Interview: George Clarke

Posted on: 11 March 2011 by Rhian Mainwaring

We talk to George Clarke ahead of the Ideal Home Show on architecture, design, education, apprenticeships and how property developers ruined British homes!

GeorgeAs they say up north,  George calls a spade a spade, which we found refreshing when we had a chat with him about his northern routes, how apprenticeships should be readily available and why the housing boom made interior design and archietecture boring!

To read George's views on degrees,apprenticeships, interior design, home improvement, property developers, open plan living, tradesman, the Newcastle/Gateshead development or his involvement in The Ideal Home Show click the links!

Architecture is a long course to undertake - how do you think the university fees will affect the future of architects, especially from less well off backgrounds?

Fee rises are going to have a negative impact of course - across all academic fields. It will make it more exclusive and more difficult for people to get on their preferred career path and will unfortunately restrict many opportunities, which is a terrible shame.

However, it will make people think much longer and harder about what is actually right for them at University. Fee rises will therefore ultimately make people more sensible and serious in their academic choices.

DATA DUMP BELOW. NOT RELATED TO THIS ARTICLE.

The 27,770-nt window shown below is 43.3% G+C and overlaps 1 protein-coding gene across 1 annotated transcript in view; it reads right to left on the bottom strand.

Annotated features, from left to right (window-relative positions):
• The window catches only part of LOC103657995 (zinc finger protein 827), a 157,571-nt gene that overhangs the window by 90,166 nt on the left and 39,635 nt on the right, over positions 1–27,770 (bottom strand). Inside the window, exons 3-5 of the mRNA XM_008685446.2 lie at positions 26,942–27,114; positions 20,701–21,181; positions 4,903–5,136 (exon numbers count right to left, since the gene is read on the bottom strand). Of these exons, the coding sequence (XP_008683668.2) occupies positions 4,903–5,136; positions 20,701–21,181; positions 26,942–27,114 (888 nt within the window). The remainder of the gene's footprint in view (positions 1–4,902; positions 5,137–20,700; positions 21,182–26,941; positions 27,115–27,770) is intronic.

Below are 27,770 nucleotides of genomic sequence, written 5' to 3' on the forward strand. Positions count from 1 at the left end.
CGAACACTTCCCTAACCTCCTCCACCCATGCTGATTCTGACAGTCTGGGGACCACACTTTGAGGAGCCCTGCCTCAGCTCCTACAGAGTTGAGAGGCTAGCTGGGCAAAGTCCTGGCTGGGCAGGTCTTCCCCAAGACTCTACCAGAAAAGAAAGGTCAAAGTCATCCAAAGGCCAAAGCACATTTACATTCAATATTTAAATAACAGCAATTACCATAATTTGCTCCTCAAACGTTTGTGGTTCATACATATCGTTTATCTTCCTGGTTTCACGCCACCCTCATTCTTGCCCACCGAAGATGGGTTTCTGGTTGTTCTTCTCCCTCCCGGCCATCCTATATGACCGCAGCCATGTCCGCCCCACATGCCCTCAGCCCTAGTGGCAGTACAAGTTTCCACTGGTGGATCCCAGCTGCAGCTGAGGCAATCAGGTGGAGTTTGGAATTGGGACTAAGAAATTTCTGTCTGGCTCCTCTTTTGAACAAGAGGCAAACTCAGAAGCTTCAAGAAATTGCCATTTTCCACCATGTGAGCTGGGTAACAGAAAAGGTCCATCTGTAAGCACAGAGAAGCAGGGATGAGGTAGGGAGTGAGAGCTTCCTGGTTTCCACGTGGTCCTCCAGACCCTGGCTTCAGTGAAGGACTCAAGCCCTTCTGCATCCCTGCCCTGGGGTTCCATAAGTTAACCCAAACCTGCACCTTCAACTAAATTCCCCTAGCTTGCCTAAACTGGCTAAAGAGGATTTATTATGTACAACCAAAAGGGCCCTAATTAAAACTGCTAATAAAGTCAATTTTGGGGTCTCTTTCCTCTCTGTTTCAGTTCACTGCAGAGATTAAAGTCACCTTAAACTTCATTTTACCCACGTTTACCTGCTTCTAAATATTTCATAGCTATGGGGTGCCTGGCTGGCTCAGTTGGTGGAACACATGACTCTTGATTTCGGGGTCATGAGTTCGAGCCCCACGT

Why did you decide architecture was for you and how did you get into it?

I knew from a young age what I wanted to do - I never wanted to be anything else looking back. Both of my grandfathers were builders or connected to the industry in some way and while most kids were playing with pretend building toys, I was playing with the real thing. During school holidays, before the crazy days of health and safety, I would spend a lot of my school holidays on building sites lifting bricks and mixing cement. I was always drawing a lot too - mostly buildings - and so when I got to about the age of 11 and started my comprehensive school education, I already knew what I wanted to be - that’s when I made my actual decision to pursue architecture.

What do you think of apprenticeships?

I am a massive fan of apprenticeships and I think they are a must for Britain. We have had a culture over the past 10-15 years, where we have tried to push all students in to high level academic education and I think it was and is wrong and has been detrimental to the British workforce overall. So many of my friends were not interested in going to University, even those who had the opportunity, they wanted to learn skills and trades above anything else.

I did a form of apprenticeship as I left school at 16 and didn't do any A levels. I left school at Friday at 3.30 and started work on that following Monday morning at 9am. I was a trainee architect at 16. I stayed there for a few years and went to college part time to do a building and construction course. Of course you do have to go to Uni to ultimately become an architect, but once I started in full time education, I was way above the game thanks to my apprenticeship experience. Most of the other students had English, Chemistry and whatever great grades at A level, but for 2.5 years I had been in an architecture practice. I was much better prepared than most students as a result.